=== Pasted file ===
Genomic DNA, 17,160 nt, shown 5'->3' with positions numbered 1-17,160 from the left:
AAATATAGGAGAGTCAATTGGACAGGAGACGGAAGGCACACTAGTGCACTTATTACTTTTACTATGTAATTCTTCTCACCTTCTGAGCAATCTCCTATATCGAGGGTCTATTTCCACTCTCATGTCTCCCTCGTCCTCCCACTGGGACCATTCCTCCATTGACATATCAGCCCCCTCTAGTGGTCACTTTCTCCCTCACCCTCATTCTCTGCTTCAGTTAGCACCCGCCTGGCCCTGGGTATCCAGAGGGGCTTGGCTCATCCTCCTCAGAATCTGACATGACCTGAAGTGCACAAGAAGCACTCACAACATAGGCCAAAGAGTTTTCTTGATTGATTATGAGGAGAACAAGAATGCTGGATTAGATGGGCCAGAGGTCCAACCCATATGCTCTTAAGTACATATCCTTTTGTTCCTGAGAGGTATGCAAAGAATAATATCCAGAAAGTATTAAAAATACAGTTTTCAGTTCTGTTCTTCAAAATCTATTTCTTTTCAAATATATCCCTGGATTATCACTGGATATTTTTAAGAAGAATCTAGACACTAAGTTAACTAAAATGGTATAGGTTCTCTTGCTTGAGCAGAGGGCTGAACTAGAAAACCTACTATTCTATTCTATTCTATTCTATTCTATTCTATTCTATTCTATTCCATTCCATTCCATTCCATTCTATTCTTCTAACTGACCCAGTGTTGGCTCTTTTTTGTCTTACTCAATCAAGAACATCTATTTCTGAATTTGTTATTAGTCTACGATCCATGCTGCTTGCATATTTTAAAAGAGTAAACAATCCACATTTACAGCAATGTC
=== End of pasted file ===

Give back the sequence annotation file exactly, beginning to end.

Genomic DNA, 17,160 nt, shown 5'->3' with positions numbered 1-17,160 from the left:
AAATATAGGAGAGTCAATTGGACAGGAGACGGAAGGCACACTAGTGCACTTATTACTTTTACTATGTAATTCTTCTCACCTTCTGAGCAATCTCCTATATCGAGGGTCTATTTCCACTCTCATGTCTCCCTCGTCCTCCCACTGGGACCATTCCTCCATTGACATATCAGCCCCCTCTAGTGGTCACTTTCTCCCTCACCCTCATTCTCTGCTTCAGTTAGCACCCGCCTGGCCCTGGGTATCCAGAGGGGCTTGGCTCATCCTCCTCAGAATCTGACATGACCTGAAGTGCACAAGAAGCACTCACAACATAGGCCAAAGAGTTTTCTTGATTGATTATGAGGAGAACAAGAATGCTGGATTAGATGGGCCAGAGGTCCAACCCATATGCTCTTAAGTACATATCCTTTTGTTCCTGAGAGGTATGCAAAGAATAATATCCAGAAAGTATTAAAAATACAGTTTTCAGTTCTGTTCTTCAAAATCTATTTCTTTTCAAATATATCCCTGGATTATCACTGGATATTTTTAAGAAGAATCTAGACACTAAGTTAACTAAAATGGTATAGGTTCTCTTGCTTGAGCAGAGGGCTGAACTAGAAAACCTACTATTCTATTCTATTCTATTCTATTCTATTCTATTCTATTCTATTCCATTCCATTCCATTCCATTCTATTCTTCTAACTGACCCAGTGTTGGCTCTTTTTTGTCTTACTCAATCAAGAACATCTATTTCTGAATTTGTTATTAGTCTACGATCCATGCTGCTTGCATATTTTAAAAGAGTAAACAATCCACATTTACAGCAATGTC